Author: Gregory Farnham
I haven’t found one in a while
Ever since I started going on photo walks with friends, I started collecting small objects to remember what happened that day. Photos taken during an adventure are forgotten over time, but the shenanigans that happen during the day I always are something I remember. One day, I came across a single distressed lost playing card and thought to myself..
“How long would it take to collect a complete deck of 54 playing cards from lost cards found?”
I was intrigued.
Think about the exponential math involved to calculate the chances of finding that one last few cards?! It’s amazing how often I found cards once I started looking for them. I couldn’t stop finding them. With each of these cards found I wrote the date, location, and what I was doing that day or something significant that happened recently.
I created rules for my collecting of cards:
- 1. Cards could not be stolen from a full deck. (Taking cards from a full deck ruins them)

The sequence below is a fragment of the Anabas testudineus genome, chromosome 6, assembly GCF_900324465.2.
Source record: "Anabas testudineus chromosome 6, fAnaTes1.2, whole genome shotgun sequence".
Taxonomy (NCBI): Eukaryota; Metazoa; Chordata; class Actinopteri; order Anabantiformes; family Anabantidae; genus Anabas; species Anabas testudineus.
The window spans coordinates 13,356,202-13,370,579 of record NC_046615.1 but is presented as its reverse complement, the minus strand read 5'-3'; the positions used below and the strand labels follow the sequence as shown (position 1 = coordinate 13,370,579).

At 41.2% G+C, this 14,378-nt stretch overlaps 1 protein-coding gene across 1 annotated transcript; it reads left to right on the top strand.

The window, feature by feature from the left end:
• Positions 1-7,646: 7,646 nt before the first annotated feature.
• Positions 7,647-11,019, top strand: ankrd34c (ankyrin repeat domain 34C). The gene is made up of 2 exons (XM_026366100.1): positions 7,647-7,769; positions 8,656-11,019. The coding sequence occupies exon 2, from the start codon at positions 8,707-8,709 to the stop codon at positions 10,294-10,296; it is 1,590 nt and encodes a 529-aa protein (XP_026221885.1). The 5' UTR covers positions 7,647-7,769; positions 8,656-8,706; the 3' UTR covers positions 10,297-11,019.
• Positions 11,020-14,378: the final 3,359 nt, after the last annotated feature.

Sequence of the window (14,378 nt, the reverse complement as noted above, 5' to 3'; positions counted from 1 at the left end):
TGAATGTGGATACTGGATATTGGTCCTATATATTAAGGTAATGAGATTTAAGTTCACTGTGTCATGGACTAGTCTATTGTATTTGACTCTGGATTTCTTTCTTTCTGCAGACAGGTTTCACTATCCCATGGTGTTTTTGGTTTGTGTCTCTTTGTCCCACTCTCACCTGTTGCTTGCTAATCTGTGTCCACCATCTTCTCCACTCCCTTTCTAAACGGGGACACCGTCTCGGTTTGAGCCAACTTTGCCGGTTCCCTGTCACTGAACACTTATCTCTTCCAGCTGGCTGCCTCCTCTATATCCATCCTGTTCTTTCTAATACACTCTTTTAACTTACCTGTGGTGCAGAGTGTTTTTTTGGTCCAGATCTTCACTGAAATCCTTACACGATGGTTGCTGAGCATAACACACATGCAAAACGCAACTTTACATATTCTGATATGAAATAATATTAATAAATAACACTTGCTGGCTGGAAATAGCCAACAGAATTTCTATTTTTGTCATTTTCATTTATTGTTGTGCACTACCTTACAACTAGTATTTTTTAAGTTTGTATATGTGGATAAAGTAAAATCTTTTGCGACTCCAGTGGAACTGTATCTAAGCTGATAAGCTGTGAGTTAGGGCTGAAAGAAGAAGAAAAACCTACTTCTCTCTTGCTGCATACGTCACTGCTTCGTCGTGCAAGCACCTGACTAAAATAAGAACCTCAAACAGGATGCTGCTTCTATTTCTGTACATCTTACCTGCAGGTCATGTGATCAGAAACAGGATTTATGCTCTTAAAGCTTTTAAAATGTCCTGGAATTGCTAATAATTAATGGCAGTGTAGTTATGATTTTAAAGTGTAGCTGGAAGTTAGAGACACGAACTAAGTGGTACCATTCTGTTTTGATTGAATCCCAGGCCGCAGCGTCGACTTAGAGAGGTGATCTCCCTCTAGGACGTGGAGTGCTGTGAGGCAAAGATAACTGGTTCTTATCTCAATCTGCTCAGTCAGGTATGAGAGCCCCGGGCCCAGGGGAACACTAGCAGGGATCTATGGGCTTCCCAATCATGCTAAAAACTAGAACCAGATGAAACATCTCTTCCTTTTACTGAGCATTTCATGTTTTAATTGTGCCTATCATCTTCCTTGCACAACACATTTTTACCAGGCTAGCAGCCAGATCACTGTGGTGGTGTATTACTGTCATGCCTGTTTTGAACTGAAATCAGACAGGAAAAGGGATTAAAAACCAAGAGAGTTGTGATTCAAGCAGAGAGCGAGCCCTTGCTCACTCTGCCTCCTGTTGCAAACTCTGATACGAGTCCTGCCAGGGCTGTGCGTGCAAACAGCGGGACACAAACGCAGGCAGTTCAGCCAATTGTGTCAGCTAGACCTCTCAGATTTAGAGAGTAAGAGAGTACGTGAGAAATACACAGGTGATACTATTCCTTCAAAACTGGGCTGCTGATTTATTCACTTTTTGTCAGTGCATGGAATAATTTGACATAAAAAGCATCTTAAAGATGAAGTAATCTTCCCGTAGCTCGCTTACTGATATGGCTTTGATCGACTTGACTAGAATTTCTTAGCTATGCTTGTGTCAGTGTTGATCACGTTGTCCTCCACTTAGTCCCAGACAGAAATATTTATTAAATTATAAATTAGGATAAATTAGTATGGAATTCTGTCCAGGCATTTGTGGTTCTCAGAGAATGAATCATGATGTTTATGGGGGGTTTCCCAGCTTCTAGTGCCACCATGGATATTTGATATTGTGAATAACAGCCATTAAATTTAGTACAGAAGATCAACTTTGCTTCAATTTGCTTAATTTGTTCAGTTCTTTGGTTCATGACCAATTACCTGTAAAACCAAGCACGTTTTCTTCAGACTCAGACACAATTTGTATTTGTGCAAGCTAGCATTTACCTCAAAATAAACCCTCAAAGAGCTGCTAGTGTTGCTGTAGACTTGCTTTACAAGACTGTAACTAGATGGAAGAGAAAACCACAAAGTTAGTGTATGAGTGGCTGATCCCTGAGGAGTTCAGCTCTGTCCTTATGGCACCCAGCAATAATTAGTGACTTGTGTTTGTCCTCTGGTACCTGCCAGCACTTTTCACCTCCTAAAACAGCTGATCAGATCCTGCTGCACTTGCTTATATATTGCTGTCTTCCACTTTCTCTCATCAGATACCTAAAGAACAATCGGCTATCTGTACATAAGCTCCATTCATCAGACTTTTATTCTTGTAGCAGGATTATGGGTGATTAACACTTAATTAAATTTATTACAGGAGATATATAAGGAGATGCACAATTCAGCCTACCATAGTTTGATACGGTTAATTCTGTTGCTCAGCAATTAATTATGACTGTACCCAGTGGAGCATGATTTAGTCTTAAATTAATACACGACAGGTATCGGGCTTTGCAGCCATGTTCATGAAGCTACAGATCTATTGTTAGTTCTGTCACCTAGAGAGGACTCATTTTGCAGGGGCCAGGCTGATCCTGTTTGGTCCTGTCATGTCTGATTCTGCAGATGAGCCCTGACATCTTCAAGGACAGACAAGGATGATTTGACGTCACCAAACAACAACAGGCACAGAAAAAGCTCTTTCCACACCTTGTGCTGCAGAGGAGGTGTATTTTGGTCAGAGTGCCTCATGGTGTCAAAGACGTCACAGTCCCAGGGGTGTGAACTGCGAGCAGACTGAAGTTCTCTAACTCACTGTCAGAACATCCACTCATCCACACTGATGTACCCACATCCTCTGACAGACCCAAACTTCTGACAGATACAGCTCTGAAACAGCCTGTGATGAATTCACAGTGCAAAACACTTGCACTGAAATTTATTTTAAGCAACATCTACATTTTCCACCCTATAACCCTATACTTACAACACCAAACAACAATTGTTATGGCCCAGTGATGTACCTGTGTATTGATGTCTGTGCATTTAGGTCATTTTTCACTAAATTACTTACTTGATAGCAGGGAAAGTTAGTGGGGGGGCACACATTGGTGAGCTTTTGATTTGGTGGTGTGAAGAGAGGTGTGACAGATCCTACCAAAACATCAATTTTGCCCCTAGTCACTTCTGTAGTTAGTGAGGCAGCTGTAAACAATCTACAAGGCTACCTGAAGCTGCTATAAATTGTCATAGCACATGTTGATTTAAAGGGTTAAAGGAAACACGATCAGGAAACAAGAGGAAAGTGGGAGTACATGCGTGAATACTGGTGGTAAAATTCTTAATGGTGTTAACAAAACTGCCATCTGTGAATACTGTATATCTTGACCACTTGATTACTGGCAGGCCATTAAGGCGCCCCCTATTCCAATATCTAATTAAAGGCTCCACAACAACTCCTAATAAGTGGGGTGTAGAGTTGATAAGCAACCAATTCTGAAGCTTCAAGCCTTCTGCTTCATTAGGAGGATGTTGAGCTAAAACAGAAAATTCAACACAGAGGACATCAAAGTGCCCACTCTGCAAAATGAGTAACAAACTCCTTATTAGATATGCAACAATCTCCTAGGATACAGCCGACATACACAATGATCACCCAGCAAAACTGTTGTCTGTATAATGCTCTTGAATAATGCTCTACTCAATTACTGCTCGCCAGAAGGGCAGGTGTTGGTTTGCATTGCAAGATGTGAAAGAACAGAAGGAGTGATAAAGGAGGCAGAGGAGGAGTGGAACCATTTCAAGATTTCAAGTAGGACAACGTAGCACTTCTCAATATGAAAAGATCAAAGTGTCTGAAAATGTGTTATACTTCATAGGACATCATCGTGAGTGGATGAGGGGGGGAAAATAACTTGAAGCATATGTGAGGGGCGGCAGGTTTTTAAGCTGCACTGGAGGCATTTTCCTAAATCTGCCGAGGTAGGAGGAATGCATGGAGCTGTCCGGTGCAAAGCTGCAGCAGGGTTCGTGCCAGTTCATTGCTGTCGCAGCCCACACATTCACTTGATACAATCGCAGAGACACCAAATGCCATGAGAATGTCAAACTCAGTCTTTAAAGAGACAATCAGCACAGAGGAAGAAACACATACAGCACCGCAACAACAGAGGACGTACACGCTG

- 2. If I found a partial deck, I could take up to 3 cards. ( This would allow me to pickup a few cards that I will eventually have a difficulty finding)
- 3. I had to find them (Someone else on the adventure cannot find them or point them out.. It’s my project, not theirs)
- 4.I had to catalog them as they came in. (No slacking off..)
I was excited to give them life again, giving them purpose even though they had been discarded, lost, or left behind. A partial deck of cards was useless to whomever they belonged to.. so I didn’t feel bad keeping them. My collection had started, and it’s still growing. A few months pass and my collection had grown to a dozen or so.. and I continue to look for them. Each of them having a memory of what was happening at that time in my life, or that day (whichever was more significant.)